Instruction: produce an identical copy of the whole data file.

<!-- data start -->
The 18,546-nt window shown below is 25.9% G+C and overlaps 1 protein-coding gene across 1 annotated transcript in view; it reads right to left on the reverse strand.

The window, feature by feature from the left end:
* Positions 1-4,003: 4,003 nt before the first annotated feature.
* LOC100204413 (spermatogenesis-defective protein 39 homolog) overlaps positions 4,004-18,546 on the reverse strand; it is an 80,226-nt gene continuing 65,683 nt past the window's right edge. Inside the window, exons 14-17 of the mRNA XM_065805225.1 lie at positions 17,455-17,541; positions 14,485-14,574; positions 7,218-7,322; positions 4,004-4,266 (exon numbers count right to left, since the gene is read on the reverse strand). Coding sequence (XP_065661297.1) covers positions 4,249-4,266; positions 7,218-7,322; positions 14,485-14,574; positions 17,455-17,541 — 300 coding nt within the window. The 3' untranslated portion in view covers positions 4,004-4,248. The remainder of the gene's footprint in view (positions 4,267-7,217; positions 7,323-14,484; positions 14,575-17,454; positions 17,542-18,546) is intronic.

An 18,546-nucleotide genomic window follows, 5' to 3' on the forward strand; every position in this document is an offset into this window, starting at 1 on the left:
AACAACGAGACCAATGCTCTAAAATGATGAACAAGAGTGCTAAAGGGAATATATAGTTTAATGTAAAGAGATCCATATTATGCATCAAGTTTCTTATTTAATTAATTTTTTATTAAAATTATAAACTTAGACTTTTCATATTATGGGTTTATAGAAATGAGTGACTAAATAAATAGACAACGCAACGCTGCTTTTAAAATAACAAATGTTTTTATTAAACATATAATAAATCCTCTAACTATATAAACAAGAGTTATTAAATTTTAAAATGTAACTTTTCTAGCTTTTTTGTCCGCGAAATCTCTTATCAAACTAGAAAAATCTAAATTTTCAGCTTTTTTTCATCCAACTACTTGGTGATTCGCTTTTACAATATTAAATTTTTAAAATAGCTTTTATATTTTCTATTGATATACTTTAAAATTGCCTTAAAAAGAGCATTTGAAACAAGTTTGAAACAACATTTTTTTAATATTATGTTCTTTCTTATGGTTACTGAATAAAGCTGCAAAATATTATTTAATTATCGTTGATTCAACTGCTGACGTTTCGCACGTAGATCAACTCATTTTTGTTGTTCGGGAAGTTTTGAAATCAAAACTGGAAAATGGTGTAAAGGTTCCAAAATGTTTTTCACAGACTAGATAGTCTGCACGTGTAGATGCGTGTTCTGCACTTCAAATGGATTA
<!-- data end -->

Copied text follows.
The 18,546-nt window shown below is 25.9% G+C and overlaps 1 protein-coding gene across 1 annotated transcript in view; it reads right to left on the reverse strand.

The window, feature by feature from the left end:
* Positions 1-4,003: 4,003 nt before the first annotated feature.
* LOC100204413 (spermatogenesis-defective protein 39 homolog) overlaps positions 4,004-18,546 on the reverse strand; it is an 80,226-nt gene continuing 65,683 nt past the window's right edge. Inside the window, exons 14-17 of the mRNA XM_065805225.1 lie at positions 17,455-17,541; positions 14,485-14,574; positions 7,218-7,322; positions 4,004-4,266 (exon numbers count right to left, since the gene is read on the reverse strand). Coding sequence (XP_065661297.1) covers positions 4,249-4,266; positions 7,218-7,322; positions 14,485-14,574; positions 17,455-17,541 — 300 coding nt within the window. The 3' untranslated portion in view covers positions 4,004-4,248. The remainder of the gene's footprint in view (positions 4,267-7,217; positions 7,323-14,484; positions 14,575-17,454; positions 17,542-18,546) is intronic.

An 18,546-nucleotide genomic window follows, 5' to 3' on the forward strand; every position in this document is an offset into this window, starting at 1 on the left:
AACAACGAGACCAATGCTCTAAAATGATGAACAAGAGTGCTAAAGGGAATATATAGTTTAATGTAAAGAGATCCATATTATGCATCAAGTTTCTTATTTAATTAATTTTTTATTAAAATTATAAACTTAGACTTTTCATATTATGGGTTTATAGAAATGAGTGACTAAATAAATAGACAACGCAACGCTGCTTTTAAAATAACAAATGTTTTTATTAAACATATAATAAATCCTCTAACTATATAAACAAGAGTTATTAAATTTTAAAATGTAACTTTTCTAGCTTTTTTGTCCGCGAAATCTCTTATCAAACTAGAAAAATCTAAATTTTCAGCTTTTTTTCATCCAACTACTTGGTGATTCGCTTTTACAATATTAAATTTTTAAAATAGCTTTTATATTTTCTATTGATATACTTTAAAATTGCCTTAAAAAGAGCATTTGAAACAAGTTTGAAACAACATTTTTTTAATATTATGTTCTTTCTTATGGTTACTGAATAAAGCTGCAAAATATTATTTAATTATCGTTGATTCAACTGCTGACGTTTCGCACGTAGATCAACTCATTTTTGTTGTTCGGGAAGTTTTGAAATCAAAACTGGAAAATGGTGTAAAGGTTCCAAAATGTTTTTCACAGACTAGATAGTCTGCACGTGTAGATGCGTGTTCTGCACTTCAAATGGATTA